Yajnavalkya-smriti (Vyavaharadhyaya)—Critical study

by Kalita Nabanita | 2017 | 87,413 words

This page relates ‘Position of Woman (Introduction)’ of the study on the Vyavaharadhyaya of the Yajnavalkya-smriti: one of the most prominent Smritis dealing with Dharmashastra (ancient Indian science of law), dating to the 1st century B.C. The Yajnavalkyasmriti scientifically arranges its contents in three sections: Acara (proper conduct), Vyavahara (proper law) and Prayashcitta (expiation). Vyavahara deals with judicial procedure and legal system such as substantive law and procedural law.

Chapter 3.5 - Position of Woman (Introduction)

In a society, the position of woman is significant, as they comprise the main component part of the society. Present is always outcome of past, and therefore, the position of women in earlier time may explain how it has come to be what it is. During the Vedic period, women are believed to have enjoyed glorious position, which is said to be deteriorated in the Dharmasūtras and the Dharmaśāstras.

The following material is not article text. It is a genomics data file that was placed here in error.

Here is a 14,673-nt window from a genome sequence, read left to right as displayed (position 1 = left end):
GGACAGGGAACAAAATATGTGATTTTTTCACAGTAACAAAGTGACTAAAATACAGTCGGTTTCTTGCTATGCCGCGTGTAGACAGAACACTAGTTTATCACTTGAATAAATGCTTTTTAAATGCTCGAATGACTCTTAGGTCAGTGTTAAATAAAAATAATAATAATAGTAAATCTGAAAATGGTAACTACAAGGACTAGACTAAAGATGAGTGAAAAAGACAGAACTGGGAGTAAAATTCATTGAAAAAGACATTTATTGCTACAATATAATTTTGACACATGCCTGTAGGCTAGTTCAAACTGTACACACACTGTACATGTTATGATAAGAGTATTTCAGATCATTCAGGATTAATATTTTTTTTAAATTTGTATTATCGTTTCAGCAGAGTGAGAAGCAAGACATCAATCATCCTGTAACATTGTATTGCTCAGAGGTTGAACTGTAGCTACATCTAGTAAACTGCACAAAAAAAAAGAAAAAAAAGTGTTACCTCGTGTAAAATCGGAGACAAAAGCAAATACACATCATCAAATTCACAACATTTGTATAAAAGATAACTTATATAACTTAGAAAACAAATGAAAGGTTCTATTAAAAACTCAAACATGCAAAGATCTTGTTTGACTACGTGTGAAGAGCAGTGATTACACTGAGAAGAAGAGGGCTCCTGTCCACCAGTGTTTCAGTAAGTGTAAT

An attempt is made here to trace out the position of women through the Vyavahārādhyāya of the Yājñavalkyasmṛti, which mainly contains the legal theory of that time. The position of an individual or a particular section of people in a legal system can be determined by the proprietary rights and status, which is again the sum total of one’s right duties and disabilities.

[a. Legal Privilege and Disabilities of women]

[b. Proprietary right of women]

[c. Strīdhana (women’s property)]

[d. Chastity as a supreme virtue of woman]

[e. Remarriage of Women]

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